Kanban is a hack around the limitations of the physical world.
In manufacturing, one-piece flow is hard to achieve. Sometimes efficency requires that you build up inventory, like when you truck items from one location to another. Kanban is a hack around this limitation. It's a way of controlling the amount of inventory in the system. But the ideal is still one-piece flow: working on just one item at a time, with no inventory waiting. Lean coaches will actually remove Kanban cards to shake things up and spark further improvement to the system. As Jeffrey Liker says in The Toyota Way (emphasis his):
...TPS experts get very impatient and even irritated when they hear people rave and focus on kanban as if it is the Toyota Production System. Kanban is a fascinating concept and it is fun to watch... When is the kanban triggered? How are the quantities calculated? What do you do if a kanban gets lost? But that is not the point... The challenge is to develop a learning organization that will find ways to reduce the number of kanban and thereby reduce and finally eliminate the inventory buffer... So kanban is something you strive to get rid of, not to be proud of.
So when you hear "Kanban System," don't think of little cards pulling work from upstream stations. The ideal of the Kanban system is to eliminate inventory and achieve one-piece flow. And in software, we can. We aren't subject to the same physical limitations that a manufacturing plant is.
That's why I prefer Arlo's approach to David Anderson's. By using the Extreme Programming approach of simultaneous phases, everyone on the team works on one MMF and gets it to done, then they work on the next. Work-in-progress inventory is reduced to the absolute, bare minimum: just one MMF. (Beat that, Toyota!) By doing this, we create flexibility, improve productivity, eliminate waste, increase throughput, and do all of the other wonderful things that one-piece flow gets you.
When to Use a Kanban System
I like the idea of Kanban systems, but I'm not sure they're appropriate for everyone. This might just be unfamiliarity: I have a lot more experience with the old-fashioned iteration-based approach.
The good thing about Kanban systems is that they really do a great job of eliminating waste. They eliminate iteration planning, they react extremely well to changing needs, and they work well in chaotic environments. The theory behind them is sound, and if you are a fan of Lean ideas, then using a Kanban system will seem like a no-brainer.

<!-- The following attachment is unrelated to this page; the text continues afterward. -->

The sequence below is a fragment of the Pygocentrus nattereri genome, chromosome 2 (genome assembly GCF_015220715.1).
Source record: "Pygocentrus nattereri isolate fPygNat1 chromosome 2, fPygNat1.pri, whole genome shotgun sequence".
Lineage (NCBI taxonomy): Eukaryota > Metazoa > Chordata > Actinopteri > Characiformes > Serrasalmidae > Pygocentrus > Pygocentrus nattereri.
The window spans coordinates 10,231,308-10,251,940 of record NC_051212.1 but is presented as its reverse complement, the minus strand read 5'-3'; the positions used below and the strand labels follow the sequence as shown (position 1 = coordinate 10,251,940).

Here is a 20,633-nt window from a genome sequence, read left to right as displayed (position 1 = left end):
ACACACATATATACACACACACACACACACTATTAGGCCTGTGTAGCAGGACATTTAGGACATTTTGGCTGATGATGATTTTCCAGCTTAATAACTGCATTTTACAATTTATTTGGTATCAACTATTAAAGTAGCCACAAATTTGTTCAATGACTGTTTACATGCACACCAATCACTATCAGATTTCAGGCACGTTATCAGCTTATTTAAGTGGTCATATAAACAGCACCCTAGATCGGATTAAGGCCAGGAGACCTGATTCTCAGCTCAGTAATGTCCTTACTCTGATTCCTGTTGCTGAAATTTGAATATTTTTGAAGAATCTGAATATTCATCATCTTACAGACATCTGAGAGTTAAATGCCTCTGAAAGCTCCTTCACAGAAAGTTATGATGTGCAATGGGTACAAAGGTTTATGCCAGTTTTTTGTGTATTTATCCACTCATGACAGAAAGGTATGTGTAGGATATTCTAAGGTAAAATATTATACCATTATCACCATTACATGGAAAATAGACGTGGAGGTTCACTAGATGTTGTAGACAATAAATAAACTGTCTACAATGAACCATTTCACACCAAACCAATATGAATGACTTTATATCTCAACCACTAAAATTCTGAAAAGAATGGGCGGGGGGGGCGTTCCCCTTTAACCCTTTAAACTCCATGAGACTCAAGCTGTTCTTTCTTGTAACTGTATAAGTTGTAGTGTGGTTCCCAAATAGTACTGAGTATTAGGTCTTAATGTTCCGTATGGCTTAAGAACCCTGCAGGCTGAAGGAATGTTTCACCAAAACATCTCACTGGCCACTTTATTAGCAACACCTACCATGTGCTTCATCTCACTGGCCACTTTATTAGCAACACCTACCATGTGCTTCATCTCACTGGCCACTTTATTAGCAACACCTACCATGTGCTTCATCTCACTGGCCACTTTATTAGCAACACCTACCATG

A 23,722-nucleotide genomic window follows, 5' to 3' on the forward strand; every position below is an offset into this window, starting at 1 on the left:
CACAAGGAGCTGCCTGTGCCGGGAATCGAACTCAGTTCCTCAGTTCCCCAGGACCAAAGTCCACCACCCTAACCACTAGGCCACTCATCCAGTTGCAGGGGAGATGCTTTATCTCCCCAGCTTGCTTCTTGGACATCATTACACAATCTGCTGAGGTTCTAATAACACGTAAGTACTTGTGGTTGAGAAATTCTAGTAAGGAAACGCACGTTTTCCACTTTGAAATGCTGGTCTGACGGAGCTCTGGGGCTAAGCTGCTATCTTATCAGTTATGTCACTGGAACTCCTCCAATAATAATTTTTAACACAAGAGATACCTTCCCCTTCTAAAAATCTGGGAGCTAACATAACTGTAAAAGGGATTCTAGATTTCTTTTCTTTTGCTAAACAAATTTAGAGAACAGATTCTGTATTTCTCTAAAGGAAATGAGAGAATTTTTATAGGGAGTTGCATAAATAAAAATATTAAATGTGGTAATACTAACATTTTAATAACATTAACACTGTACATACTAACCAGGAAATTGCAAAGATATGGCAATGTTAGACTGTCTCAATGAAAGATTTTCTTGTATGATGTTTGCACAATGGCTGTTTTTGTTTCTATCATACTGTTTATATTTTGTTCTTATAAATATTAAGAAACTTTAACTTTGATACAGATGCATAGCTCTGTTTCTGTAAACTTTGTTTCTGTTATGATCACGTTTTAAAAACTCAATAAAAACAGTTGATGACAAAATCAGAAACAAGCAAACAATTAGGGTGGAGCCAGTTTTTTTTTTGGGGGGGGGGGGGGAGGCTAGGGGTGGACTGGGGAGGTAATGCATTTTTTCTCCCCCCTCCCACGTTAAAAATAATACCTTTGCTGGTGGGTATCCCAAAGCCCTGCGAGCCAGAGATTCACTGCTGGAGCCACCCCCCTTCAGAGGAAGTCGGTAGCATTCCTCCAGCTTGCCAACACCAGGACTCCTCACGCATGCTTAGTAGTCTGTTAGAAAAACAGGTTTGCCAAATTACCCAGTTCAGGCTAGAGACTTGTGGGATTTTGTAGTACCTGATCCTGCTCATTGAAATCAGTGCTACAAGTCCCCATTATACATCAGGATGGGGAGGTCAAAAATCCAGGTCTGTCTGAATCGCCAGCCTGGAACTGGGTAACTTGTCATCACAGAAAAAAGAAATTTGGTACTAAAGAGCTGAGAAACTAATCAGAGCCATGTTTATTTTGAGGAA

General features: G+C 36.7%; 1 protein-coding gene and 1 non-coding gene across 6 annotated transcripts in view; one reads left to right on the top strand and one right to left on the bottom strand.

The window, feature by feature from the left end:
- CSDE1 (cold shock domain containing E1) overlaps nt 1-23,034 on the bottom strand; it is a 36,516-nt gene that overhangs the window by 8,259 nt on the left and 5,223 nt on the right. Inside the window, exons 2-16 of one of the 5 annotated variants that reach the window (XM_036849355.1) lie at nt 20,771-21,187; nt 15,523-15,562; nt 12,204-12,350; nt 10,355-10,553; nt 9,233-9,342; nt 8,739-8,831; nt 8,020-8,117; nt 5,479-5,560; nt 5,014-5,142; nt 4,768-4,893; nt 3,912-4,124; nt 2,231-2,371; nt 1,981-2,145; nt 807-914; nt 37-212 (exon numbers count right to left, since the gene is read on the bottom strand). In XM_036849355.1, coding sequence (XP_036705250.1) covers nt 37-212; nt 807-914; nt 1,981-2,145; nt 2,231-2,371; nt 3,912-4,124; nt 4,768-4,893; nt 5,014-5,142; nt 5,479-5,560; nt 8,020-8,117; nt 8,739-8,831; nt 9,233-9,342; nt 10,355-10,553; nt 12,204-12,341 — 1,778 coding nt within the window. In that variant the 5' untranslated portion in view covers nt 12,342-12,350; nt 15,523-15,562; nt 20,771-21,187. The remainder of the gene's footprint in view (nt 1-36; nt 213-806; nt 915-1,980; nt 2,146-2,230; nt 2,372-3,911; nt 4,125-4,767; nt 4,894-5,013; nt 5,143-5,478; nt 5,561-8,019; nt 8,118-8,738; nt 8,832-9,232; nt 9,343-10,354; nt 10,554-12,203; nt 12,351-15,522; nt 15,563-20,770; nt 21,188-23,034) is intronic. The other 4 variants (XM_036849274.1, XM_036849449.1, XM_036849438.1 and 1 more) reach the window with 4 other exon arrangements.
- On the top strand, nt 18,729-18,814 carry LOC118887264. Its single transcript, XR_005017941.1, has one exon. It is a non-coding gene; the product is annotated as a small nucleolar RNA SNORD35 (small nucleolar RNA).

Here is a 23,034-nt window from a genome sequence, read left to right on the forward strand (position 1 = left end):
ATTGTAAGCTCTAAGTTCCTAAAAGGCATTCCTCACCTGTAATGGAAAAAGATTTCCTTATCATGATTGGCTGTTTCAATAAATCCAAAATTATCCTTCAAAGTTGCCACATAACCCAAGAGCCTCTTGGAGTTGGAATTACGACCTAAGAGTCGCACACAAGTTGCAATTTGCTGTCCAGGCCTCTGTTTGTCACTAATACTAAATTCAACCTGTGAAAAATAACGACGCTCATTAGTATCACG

On the flip-side, one of the biggest problems I see with agile teams is "Agile thrashing." In Agile thrashing, the team flails about, making progress on a lot of disparate ideas, but never really creating anything significant. I worry that Kanban systems, with their limited backlog, will exacerbate this problem.
I'm also concerned that Kanban will be too advanced for teams new to Agile planning. One of the great things about iterations is that they're timeboxed. At the end of the week (or month), time's up! You're done. Many teams struggle with this. They have trouble getting to "done done" and the timebox helps them recognize and eventually fix the problem. Timeboxes also prevent scope creep and they also force important trade-off decisions to be made. Overall, they're an excellent tool for improving the team's self-discipline, and Kanban systems don't seem like they'll provide those benefits.
In the field, I've seen Kanban work best in chaotic environments where upcoming features don't have much in common. I don't think it's a coincidence that the initial examples of Kanban come from those sorts of environments. David Anderson's team was responding to change requests. Arlo Belshee's team worked in a start-up, where frequent, entrepreneurial shifts in direction are commonplace. One team I worked with used a Kanban system to respond to post-release change requests, but plans to switch back to iterations once they start planning their next release.
So, should your team use iterations or a Kanban system? Here's my criteria:
If your team is new to Agile planning, use iterations. Be super-disciplined about getting everything "done done" each iteration, using slack, and achieving a stable velocity so you can consistently make and meet iteration commitments. This will force your team to learn important lessons about how Agile works.
If you're producing a new product or a significant new release of an existing product, use iterations. Create a vision, do release planning, get a good product manager, and make sure he's heavily involved. Your goal is to create a compelling product with significant value, and you'll benefit from a gestalt view of the product and the predictability iterations provide.
If you're in an environment where the feature backlog is constantly in flux or hard to predict, particularly if you can release the software on a whim, try the Kanban system. Entrepreneurial environments, maintenance of mature products, and recent releases are all examples of environments with unpredictable backlogs. The Kanban system will convert that chaos into a smooth, constant flow.
And if none of these categories seem to fit, go ahead and give the Kanban approach a try. You'll learn something new and hopefully have fun doing it. There's a lot of potential here, and I don't think we've explored all of the options. Try it! Let us know how it works out.